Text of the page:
Traffic Court and Citations - How I Was My Own Attorney

This diary is intended as a useful guide for folks who are forced to deal with traffic court citations. This is by no means a comprehensive guide for all possible situations, but does represent hours of research and experience from my own cases. Keep in mind, this is not legal advice. The following merely reflects my thoughts and experience garnered from research and my own anecdotal experience in my local jurisdiction. Please don’t presume because I have written it here that methods and procedures described will work in your own jurisdiction or situation, check your local ordinances and seek legal advise from qualified sources. However, there seems to be enough similarities among traffic courts in varied jurisdictions, that much of what I experienced will be of assistance in informing the reader of what to expect when dealing with a municipal or county traffic court.
Below I will focus on 'violations' where there is no demonstrable victim or injury, but will probably be applicable to both injury and non-injury cases. I'm not an expert on traffic court by any means, I merely offer this diary for information purposes only and it reflects information presented and discovered in my personal case. I have broken the diary into sections which may be accessed easily for quick reference.

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You have right to know what you are charged with.
Once stopped, the police should identify themselves and present you immediately with why you were stopped. They often do not do this as was in my case. Will this provide an excuse for your minor traffic crime? Probably not, but it is a factor in a case of police misconduct and may become a factor in any appeal that may be filed. If the officer did not immediately present you with the cause of the detention (stop), you have a right to know it and it is appropriate for you to ask about it immediately. You are not required to answer any questions at all, but keep in mind the officer has discretion to issue the ticket or a warning and usually the power to rescind the citation at any time, either personally or through his/her supervisor. Your non-cooperation in answering the officers' irrelevant questions will probably be considered points against you by the officer, but cannot be held against you in court.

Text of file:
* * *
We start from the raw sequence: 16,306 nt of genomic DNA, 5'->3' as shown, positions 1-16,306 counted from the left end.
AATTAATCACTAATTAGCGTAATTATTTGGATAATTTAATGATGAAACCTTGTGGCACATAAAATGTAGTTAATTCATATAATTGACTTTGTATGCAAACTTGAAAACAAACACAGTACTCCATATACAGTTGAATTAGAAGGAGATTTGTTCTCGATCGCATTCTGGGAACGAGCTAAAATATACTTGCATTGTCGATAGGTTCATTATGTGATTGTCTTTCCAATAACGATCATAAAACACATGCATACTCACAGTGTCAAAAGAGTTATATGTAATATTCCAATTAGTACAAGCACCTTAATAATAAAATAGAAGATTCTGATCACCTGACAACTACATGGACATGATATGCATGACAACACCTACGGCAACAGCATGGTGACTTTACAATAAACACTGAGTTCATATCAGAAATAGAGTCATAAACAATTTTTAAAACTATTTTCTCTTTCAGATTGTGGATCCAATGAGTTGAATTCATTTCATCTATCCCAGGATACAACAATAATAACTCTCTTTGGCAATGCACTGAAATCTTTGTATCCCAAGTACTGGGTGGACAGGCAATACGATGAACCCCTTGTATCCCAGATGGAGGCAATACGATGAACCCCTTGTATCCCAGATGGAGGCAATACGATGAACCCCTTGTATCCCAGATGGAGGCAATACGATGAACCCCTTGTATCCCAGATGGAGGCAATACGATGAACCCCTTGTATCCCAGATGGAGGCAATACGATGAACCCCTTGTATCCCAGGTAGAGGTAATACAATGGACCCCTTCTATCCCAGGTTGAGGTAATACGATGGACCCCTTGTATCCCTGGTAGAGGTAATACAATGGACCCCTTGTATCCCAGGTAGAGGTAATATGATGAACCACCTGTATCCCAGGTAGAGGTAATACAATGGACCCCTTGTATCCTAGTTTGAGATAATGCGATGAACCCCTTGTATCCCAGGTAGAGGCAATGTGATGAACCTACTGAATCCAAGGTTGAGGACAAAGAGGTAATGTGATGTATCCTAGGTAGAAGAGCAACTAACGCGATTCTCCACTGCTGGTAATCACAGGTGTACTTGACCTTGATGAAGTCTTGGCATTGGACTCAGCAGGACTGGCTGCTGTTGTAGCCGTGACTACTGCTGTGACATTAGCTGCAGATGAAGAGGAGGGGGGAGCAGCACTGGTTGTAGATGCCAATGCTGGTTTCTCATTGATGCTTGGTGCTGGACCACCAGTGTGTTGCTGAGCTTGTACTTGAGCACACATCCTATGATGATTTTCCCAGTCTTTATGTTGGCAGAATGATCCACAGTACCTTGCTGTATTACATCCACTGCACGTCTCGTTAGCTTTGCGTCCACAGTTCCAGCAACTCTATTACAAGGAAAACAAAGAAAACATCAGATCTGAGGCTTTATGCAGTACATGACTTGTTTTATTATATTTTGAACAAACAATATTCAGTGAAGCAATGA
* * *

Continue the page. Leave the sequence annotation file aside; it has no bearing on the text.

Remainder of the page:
You have the right to understand the charge
How the charge was arrived at and almost any aspect of the charge including the history of the law - this will be determined in court. After writing a citation, the officer will present it to you and should ask you if you have any questions regarding it. Use this opportunity to ask any questions you have about it. Frequently, they will refer to the 'back of the ticket' for instructions of what to do. In my jurisdiction, and I presume many others, the writing is small and purposely shaded like the writing on the back of a credit card statement, I would ask the officer to read it in it's entirety, I'm not sure if the officer is legally required to do so. This will give you time to cool down from the original excitement of being stopped and time to think of questions to further ask. It's no use to provoke the officer or otherwise complain - this is simply a job to most traffic cops - they pull over people fairly equally around here and are used to the insults and affronts they encounter daily, but it doesn't help to make a guy with a gun angry. Just accept the moment and settle it through the court process where they won't immediately deploy a gun to enforce their views.

The Citation
There is a lot of discussion about what a citation is. Some courts have taken the position that the citation is 'judge jury and executioner". Other courts aren't so bold, yet the procedural effect is the same. Black's Law Dictionary defines citation for our purposes, "2. a police issued order to appear before a judge on a given date to defend against a given charge". It is often considered 'evidence' of a crime and is presumed so by traffic courts where the rules are skewed in favor of such unfounded assertions. That being said, there are a number of elements that must be presented for the traffic citation to be valid and enforceable. After all, if a ticket is not valid, you are not obligated to pay or appear before the judge.